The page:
5 Signs Your Drain May Clog Soon

Pipes are bound to clog at some point, and they can catch you by surprise if you are not prepared for them. However, there are some warning signs that can help you determine if a clog is on its way. Best Plumbing, a local Seattle plumbing service, offers tips on how to spot a clog before it happens.

Recurring blockages

If you notice recurring clogs in your drain, you need to investigate the problem. These clogs may indicate a deeper problem with your plumbing system. The first step is to determine the source of the clog. There are a number of potential problems that could be causing your drain to clog.

One of the first signs of a clog is a slow drain. This is usually caused by tree roots growing in the drain. These roots can sometimes break the pipe, so it’s important to remove them before they grow back. Once the roots have been removed, call a plumber to check the level of sludge. A plumber will also determine if your septic tank needs to be pumped.

Another sign of a clogged drain is a recurring backup of sewage in the sewer. This is a major problem that may require emergency plumbing services. The wastewater may have nowhere to go except back up into floor drains and fixtures, and this is a serious health risk. If this is the case, you should immediately stop using any plumbing system in your home until the sewer line clog is removed.

Bad odors

Bad odors coming from your drain can be a sign of a clog. The smell could be coming from bacteria, a clog, or sewer gas. Regardless of the cause, you need to investigate it to determine the best course of action. Some problems can be solved easily, and others may require the help of a plumber.

Another cause of foul odors coming from your drain is biofilm buildup. Biofilm is an accumulation of food particles that can build up in your drain. You can check for it easily by removing the stopper and looking for black gunk. If you find any, clean the pipes thoroughly. This will eliminate the bacteria that’s causing the smell.

Gurgling drains

If you hear gurgling noises coming from your drain, you should consider hiring a plumber to come and take a look. This noise is not normal and indicates that your drain is clogged. The longer it persists, the worse it will become. A plumber can quickly diagnose the issue and resolve it.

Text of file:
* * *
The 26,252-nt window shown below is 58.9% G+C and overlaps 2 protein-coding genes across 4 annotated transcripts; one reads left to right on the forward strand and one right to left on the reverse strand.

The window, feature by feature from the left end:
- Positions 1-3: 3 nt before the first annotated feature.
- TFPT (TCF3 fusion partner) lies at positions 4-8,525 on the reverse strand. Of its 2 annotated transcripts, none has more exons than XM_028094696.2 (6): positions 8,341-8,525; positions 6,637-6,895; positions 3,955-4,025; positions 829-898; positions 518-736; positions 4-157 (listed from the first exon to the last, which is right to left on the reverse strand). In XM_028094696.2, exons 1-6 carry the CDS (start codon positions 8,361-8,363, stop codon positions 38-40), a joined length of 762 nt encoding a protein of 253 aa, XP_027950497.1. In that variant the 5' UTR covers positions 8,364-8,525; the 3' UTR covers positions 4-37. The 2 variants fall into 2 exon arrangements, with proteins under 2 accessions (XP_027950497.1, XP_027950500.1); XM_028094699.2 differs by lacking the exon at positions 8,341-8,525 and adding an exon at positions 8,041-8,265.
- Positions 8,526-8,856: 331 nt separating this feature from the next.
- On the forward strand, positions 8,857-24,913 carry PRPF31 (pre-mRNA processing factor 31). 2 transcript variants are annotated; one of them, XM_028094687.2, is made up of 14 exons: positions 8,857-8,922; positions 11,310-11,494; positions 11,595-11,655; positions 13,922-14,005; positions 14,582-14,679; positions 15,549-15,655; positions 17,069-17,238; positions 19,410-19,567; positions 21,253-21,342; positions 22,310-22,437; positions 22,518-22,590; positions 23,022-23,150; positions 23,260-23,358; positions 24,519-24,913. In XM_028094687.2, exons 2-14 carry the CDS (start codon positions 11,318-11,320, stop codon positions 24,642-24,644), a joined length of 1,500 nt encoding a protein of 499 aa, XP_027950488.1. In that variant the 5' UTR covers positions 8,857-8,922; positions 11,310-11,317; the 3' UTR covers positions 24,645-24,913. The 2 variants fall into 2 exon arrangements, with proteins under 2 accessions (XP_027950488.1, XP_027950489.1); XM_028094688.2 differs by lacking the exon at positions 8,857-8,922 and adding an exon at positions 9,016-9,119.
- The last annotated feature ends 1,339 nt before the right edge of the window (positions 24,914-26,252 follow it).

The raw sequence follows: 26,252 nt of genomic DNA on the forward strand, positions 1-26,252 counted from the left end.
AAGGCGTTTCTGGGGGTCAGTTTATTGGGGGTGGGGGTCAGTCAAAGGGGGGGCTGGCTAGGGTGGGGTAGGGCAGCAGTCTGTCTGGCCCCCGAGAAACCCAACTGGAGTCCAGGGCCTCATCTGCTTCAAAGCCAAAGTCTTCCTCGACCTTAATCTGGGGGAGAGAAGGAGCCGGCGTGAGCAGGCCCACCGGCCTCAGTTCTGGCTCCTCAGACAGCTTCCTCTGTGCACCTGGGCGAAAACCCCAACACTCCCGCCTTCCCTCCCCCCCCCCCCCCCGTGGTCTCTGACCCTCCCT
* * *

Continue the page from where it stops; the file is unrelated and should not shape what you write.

If the sound is coming from your sink or toilet, it is most likely that the drain has partially blocked. This is more manageable than the larger problem of a clogged main drain. Bathroom blockages are usually caused by food residue and hair. Toilet paper and feminine hygiene products are also common culprits. In case of a clogged main drain line, tree roots, rust, or even a partial blockage can cause the gurgling sound.

Another sign that your sewer line is clogged is sewage backup. A clogged main line will make gurgling noises, and water may start to come up from the drain. If this is happening in just one area of your house, you may have an isolated sewage backup in the area. For example, if your toilet is clogged but it does not back up into your kitchen sink or basement drain, it is likely a problem with your main sewage line.

Fruit and drain flies

The presence of drain flies and fruit flies in your kitchen or bathroom is a good sign your drain may be clogged. Drain flies breed in clogged pipes and feed on rotting organic matter. The flies are often bothersome, especially if they can be found in your bathroom or kitchen sink. This problem can lead to damage to your home and even infections in you and your family.

Drain flies have a short life span. They live for less than a day and can lay up to 300 eggs in a single day. After hatching, the eggs can grow into larvae and lay hundreds of eggs. Depending on the environment, drain flies can live for a week or two after hatching. However, if your drain flies are visible longer than a week, they may be signs that your drain is clogging soon.

Slow-to-drain toilets

If you’ve noticed that your toilet is taking longer than usual to drain, it’s an early warning sign that your drain may be clogged. Oftentimes, the culprit is a clogged main sewer line. When this occurs, water can back up into multiple drains, including your toilet. Additionally, your tub and shower may no longer have the same pressure and may spray water that is discolored. In these situations, the water may also drip out of the showerhead or make gurgling sounds.

If your toilet is slow to drain, you should have it inspected by a plumbing professional. The toilet may be clogged because of mineral deposits that have built up in the toilet bowl. However, other problems can also cause the toilet to stop draining completely. Some of these issues can be handled yourself, but sometimes the problem may be too big for you to handle yourself. In these cases, it’s best to call a plumber to get it fixed.